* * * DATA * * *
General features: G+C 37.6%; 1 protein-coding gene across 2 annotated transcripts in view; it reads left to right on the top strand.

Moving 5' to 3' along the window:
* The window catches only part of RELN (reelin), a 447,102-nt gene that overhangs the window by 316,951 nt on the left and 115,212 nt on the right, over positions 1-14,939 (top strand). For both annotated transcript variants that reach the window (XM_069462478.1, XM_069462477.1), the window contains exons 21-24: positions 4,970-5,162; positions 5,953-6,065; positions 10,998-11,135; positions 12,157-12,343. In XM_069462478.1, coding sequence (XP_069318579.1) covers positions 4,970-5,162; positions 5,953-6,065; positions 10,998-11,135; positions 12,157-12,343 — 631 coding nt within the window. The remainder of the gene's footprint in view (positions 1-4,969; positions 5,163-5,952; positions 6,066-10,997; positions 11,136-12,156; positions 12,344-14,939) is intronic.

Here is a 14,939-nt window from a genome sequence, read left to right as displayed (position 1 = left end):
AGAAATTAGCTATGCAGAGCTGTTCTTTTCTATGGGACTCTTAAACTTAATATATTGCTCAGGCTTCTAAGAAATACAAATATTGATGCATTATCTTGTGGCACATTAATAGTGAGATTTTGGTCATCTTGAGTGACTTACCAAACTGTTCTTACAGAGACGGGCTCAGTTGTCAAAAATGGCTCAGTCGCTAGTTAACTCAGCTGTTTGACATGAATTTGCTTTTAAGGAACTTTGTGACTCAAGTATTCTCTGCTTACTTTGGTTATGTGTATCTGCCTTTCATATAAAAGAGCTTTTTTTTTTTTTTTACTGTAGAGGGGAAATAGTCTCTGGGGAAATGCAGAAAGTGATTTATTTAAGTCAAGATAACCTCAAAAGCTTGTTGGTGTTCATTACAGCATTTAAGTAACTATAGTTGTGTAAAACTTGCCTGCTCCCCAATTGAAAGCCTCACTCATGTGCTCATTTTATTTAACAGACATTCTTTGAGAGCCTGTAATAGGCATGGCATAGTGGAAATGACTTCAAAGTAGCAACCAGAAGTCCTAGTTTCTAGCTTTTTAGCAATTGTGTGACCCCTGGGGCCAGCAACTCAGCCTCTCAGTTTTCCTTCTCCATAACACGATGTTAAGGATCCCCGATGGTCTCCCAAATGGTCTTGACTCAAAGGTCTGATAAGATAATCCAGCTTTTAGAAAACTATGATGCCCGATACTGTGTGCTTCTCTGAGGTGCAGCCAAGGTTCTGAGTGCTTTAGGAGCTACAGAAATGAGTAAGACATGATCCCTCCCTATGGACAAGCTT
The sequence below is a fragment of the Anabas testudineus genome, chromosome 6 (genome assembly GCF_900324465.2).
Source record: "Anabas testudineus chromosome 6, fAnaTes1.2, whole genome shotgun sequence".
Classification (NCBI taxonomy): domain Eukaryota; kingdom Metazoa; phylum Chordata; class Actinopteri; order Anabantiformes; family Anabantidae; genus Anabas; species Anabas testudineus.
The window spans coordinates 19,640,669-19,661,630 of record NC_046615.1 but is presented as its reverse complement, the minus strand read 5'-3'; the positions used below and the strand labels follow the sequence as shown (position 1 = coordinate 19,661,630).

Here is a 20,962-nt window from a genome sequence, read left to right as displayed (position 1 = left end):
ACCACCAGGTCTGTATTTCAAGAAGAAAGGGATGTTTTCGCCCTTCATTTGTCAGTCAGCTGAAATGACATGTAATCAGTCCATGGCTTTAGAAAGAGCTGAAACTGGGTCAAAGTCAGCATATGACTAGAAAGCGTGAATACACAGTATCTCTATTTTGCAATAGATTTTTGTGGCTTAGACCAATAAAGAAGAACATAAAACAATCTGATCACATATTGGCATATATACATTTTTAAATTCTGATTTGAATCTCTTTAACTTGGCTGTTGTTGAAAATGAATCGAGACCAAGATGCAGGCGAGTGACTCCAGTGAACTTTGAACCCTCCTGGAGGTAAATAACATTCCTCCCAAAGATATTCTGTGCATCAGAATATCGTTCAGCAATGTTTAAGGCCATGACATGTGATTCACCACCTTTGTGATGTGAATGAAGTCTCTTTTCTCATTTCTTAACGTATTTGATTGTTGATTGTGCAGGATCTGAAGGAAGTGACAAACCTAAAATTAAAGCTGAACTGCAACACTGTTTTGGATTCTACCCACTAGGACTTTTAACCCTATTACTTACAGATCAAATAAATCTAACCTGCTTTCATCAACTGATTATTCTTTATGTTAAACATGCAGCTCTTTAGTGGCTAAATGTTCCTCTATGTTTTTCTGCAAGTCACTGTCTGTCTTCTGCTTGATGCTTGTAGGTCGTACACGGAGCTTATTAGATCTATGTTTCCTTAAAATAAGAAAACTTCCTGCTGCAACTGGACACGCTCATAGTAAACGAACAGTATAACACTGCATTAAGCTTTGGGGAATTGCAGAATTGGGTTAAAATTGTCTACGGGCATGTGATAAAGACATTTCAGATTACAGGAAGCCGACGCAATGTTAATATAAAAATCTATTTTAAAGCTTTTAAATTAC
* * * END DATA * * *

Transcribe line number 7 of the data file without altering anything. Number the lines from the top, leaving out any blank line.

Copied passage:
Source record: "Anabas testudineus chromosome 6, fAnaTes1.2, whole genome shotgun sequence".